---
    Gandolf




    On 02/18/2018 02:58 PM, Digital Man wrote:
    I just read this article/blog post or whatever: https://agingmillennialengineer.com/2018/02/15/fuck-you-i-like-guns-2/

    He makes a good point. Of course, here in California, we already have a lot of
    laws limiting the types of guns and magazine and ammo that can be bought and sold. Those laws don't seem to make much difference. We've had our share of mass shootings and I hope it's a long long time before we have another one. But
    if we have one soon, I won't be too shocked. :-(

    I have 2 completely unrelated sets of friends that were both at the Vegas concert and were shot at (one's companion was shot and killed). Hunting rifles
    actually make good sniper rifles, but that guy didn't use a hunting or a sniper
    rifle, he used "military style" rifles with bump-stocks (apparently) to attain
    automatic-like rapid-fire, to a horrible effect. If that shooter were limited to lower cap mags and didn't have any kind of rapid fire accessory, there would
    have been fewer injuries and deaths. I totally believe that. But laws have stopped him? I doubt it.

    I know one of the sets of friends shot at owns guns themselves (probably both,
    but I don't know for sure) and when they returned from Vegas, they didn't get rid of their guns. I don't think I would either. Guns (of any kind) can help you feel at least somewhat prepared for the unexpected: natural disaster, war,
    famine, whatever - any kind of mass survival "event" where those with a firearm
    are more likely to survive. And then of course there's the possibility a gun saving your or a loved one's life in a home invasion or other criminal act, though that seems exceedingly rare (the successfully use of a gun in self-defense).

    I have 3 daughters in 3 different public schools and I feel their vulnerability. I trust in my community's sanity (do I have a choice?) and their
    ability to protect my girls (really?)... so yeah, I worry.

    The million dollar question: why all the mass shootings?

    We 'mericans have had many guns for hundreds of years and while mass killings have happened through-out that time, they're increasing at an alarming rate. Why?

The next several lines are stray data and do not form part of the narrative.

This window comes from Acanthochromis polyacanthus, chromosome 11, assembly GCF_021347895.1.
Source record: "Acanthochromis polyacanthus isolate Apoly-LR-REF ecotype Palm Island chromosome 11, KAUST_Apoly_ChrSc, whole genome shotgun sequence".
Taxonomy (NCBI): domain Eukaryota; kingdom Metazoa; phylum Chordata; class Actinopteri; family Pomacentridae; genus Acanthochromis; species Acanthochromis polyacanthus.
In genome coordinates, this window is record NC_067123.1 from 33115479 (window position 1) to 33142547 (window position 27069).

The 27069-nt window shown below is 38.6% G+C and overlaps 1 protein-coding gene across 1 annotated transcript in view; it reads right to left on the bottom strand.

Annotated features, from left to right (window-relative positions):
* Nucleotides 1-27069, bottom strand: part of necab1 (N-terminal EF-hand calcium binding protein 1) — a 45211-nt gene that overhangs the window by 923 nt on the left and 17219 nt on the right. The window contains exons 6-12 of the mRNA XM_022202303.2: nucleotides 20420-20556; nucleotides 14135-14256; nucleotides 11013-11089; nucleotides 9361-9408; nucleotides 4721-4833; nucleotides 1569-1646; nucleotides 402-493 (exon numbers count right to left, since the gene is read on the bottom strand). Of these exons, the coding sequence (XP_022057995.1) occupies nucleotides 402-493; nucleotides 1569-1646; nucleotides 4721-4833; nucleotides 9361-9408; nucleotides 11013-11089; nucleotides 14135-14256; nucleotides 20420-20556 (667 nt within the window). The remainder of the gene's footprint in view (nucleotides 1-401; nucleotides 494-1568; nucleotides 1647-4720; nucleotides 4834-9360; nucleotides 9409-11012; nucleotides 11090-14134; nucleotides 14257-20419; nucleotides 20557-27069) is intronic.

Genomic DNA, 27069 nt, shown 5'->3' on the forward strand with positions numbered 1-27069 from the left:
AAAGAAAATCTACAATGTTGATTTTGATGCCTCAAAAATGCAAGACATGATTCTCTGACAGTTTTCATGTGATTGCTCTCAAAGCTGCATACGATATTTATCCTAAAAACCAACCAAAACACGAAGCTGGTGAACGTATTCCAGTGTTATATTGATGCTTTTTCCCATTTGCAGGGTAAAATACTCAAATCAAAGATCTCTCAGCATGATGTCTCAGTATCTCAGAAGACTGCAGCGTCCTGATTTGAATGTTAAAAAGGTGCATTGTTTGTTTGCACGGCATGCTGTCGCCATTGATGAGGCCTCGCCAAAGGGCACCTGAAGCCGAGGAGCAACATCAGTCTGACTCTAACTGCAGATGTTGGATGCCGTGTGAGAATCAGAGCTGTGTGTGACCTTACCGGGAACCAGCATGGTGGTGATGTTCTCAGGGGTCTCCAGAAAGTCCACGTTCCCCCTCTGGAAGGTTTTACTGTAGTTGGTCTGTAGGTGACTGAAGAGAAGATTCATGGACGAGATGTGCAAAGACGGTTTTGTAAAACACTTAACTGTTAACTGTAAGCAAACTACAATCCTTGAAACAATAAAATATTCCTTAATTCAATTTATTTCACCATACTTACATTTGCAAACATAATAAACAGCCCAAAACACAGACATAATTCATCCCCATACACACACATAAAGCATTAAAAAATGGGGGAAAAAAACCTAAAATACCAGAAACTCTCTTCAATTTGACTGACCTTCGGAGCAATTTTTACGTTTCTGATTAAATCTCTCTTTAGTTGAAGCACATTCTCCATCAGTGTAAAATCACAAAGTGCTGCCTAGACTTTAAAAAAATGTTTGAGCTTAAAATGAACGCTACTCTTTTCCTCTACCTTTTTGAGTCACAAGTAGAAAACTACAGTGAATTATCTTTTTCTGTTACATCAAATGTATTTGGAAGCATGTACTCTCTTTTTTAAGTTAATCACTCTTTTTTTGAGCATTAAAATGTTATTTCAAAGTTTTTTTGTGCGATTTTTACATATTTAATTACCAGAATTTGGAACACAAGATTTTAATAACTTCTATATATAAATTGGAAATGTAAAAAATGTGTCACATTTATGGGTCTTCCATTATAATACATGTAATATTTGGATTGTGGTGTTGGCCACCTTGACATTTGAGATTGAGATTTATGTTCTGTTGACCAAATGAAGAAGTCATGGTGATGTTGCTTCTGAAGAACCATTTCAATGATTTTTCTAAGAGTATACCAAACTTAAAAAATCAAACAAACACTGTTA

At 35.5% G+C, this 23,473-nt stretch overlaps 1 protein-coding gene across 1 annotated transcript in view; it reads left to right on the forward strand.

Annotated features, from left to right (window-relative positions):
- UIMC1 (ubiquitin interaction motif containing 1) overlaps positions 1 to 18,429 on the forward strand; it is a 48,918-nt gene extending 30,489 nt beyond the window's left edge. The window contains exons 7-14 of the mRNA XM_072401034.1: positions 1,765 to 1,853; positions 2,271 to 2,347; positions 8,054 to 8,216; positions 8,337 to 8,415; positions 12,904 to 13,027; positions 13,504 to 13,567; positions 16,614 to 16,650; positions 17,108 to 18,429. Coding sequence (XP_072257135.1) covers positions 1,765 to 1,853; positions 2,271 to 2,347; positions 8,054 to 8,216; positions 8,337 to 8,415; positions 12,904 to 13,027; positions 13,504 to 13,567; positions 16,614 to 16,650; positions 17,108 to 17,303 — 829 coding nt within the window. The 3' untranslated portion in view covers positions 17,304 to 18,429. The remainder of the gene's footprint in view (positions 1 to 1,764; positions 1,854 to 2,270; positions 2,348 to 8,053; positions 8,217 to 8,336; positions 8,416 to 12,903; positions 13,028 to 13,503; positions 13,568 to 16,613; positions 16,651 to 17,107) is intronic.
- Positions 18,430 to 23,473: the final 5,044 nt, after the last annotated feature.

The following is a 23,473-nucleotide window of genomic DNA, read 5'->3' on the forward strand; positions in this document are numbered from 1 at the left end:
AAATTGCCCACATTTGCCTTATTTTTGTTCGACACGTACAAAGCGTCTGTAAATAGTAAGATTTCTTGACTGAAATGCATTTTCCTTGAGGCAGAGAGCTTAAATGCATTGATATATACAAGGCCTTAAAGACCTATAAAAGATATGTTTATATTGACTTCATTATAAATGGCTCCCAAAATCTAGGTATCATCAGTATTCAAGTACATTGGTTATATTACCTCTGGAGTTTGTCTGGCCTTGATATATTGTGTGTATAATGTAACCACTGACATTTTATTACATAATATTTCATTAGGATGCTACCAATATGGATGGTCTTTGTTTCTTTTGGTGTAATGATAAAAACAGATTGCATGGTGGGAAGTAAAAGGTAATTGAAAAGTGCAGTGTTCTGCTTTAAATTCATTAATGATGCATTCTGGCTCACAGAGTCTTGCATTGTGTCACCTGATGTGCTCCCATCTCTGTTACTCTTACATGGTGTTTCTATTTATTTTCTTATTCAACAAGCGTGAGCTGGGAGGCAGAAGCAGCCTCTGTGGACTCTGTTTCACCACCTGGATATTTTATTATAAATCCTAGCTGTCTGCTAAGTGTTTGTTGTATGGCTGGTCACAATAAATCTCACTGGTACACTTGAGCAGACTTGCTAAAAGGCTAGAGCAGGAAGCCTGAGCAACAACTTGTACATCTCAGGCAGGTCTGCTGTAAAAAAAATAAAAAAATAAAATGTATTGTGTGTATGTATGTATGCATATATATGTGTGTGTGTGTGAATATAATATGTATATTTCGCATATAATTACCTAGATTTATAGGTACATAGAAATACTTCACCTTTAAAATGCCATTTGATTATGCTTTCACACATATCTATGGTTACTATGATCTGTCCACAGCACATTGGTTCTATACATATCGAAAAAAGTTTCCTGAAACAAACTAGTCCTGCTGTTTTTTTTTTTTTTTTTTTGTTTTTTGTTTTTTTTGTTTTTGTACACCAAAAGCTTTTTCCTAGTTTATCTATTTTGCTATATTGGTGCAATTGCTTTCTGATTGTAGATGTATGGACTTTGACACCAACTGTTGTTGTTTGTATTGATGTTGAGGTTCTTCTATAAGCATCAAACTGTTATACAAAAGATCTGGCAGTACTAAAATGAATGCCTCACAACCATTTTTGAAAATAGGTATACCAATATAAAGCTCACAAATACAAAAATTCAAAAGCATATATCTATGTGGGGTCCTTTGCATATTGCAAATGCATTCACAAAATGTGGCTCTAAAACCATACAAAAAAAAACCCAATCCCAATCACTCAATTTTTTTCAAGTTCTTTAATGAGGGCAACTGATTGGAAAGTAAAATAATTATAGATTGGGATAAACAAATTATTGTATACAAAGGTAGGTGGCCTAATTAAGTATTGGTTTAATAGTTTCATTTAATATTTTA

I don't think it's the types of guns/mags/ammo/gear available.

    I don't think it's video games or movies.

    I think mental illness plays a major role and our methods of diagnosing and treating it. What has changed?

    We used to recognize mental illness at a pretty young age (usually) and place those people in institutions, often for life. There was a big backlash against
    mental institutions in the 1960's (ever see One Flew Over The Cockoo's Nest?) and they were all shuttered and the patients released (which is why we have such a homelessness problem). https://www.psychologytoday.com/blog/i-hate-you-dont-leave-me/201110/whatever-h
    appened-intensive-mental-health-treatement http://www.nytimes.com/1984/10/30/science/how-release-of-mental-patients-began.
    html

    Now, when we diagnose mental illness, we give those people (often our own children) psychotropic drugs which may make them more psychotic or depressed and we leave it to them to self-administer (which they may or may not do). Then
    we just let them roam our society, hoping they don't become serial killers, rapists or mass murderers.

    Is this the FBI's fault? I don't see how.

    Is this the NRA's fault? I don't see how.

    Is this Hollywood and video game studios' fault? I don't think so.